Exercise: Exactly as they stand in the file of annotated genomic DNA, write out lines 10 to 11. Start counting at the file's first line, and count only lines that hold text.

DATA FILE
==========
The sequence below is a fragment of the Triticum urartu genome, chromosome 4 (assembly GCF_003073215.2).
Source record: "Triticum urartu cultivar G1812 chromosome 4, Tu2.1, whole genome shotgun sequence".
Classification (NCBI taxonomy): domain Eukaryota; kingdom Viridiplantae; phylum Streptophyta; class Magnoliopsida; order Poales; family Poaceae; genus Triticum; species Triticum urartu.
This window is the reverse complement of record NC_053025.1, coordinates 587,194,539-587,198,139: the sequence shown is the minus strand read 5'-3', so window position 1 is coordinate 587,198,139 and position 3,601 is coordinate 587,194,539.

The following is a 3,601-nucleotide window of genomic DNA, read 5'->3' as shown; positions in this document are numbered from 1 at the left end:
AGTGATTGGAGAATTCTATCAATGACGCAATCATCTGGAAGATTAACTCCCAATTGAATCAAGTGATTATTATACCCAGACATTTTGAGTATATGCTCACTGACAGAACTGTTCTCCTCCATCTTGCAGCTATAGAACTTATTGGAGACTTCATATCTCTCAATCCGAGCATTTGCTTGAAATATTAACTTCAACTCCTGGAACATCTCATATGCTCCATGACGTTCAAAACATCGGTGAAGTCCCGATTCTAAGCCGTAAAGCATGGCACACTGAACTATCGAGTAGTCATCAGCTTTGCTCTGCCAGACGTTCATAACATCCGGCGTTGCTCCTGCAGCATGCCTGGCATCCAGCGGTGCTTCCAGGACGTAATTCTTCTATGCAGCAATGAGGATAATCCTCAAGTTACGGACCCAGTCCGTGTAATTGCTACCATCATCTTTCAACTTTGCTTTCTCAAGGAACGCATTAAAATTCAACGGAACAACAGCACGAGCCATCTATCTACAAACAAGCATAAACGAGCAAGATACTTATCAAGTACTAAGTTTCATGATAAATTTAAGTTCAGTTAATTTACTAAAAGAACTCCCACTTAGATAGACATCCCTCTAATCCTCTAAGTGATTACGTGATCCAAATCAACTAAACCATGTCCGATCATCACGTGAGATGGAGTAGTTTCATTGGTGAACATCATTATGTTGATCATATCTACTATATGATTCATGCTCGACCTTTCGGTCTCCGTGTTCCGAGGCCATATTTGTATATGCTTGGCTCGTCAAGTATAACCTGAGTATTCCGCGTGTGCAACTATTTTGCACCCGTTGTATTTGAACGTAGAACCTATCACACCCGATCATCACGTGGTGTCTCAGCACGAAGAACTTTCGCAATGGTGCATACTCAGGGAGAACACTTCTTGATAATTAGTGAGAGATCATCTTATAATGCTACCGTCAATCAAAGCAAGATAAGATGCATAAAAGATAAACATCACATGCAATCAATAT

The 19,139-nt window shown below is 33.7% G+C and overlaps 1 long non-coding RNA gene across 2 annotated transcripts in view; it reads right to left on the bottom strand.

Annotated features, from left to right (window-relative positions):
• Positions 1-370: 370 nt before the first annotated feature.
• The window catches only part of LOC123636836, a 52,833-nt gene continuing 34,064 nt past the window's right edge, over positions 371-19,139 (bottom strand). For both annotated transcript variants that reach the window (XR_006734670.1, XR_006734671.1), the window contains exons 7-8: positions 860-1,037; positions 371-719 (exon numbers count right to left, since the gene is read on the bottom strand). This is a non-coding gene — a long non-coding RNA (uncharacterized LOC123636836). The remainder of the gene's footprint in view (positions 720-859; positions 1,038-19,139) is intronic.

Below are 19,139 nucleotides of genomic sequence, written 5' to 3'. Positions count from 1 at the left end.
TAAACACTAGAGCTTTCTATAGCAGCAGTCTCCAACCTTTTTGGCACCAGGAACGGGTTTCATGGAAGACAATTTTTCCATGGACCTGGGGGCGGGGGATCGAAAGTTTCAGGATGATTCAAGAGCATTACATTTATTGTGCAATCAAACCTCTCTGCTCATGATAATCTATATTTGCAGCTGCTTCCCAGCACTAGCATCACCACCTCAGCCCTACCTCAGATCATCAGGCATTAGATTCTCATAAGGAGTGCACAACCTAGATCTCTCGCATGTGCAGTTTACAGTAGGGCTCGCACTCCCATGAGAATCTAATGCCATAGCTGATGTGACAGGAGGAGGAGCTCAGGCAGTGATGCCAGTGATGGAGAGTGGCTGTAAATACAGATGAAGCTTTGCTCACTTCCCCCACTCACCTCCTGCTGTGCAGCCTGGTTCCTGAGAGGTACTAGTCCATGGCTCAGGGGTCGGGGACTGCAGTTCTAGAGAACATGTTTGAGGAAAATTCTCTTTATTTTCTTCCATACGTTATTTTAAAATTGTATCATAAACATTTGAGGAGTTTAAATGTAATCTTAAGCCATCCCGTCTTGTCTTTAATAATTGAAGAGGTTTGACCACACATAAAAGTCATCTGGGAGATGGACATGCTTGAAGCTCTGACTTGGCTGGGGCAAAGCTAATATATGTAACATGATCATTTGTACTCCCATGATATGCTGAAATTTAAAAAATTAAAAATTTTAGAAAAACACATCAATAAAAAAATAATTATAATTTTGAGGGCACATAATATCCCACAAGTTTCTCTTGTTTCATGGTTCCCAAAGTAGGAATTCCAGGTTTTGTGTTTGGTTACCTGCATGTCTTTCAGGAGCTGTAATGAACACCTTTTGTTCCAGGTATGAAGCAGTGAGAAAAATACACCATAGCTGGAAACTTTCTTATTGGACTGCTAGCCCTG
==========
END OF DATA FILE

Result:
• The window catches only part of LOC123636836, a 52,833-nt gene continuing 34,064 nt past the window's right edge, over positions 371-19,139 (bottom strand). For both annotated transcript variants that reach the window (XR_006734670.1, XR_006734671.1), the window contains exons 7-8: positions 860-1,037; positions 371-719 (exon numbers count right to left, since the gene is read on the bottom strand). This is a non-coding gene — a long non-coding RNA (uncharacterized LOC123636836). The remainder of the gene's footprint in view (positions 720-859; positions 1,038-19,139) is intronic.

Below are 19,139 nucleotides of genomic sequence, written 5' to 3'. Positions count from 1 at the left end.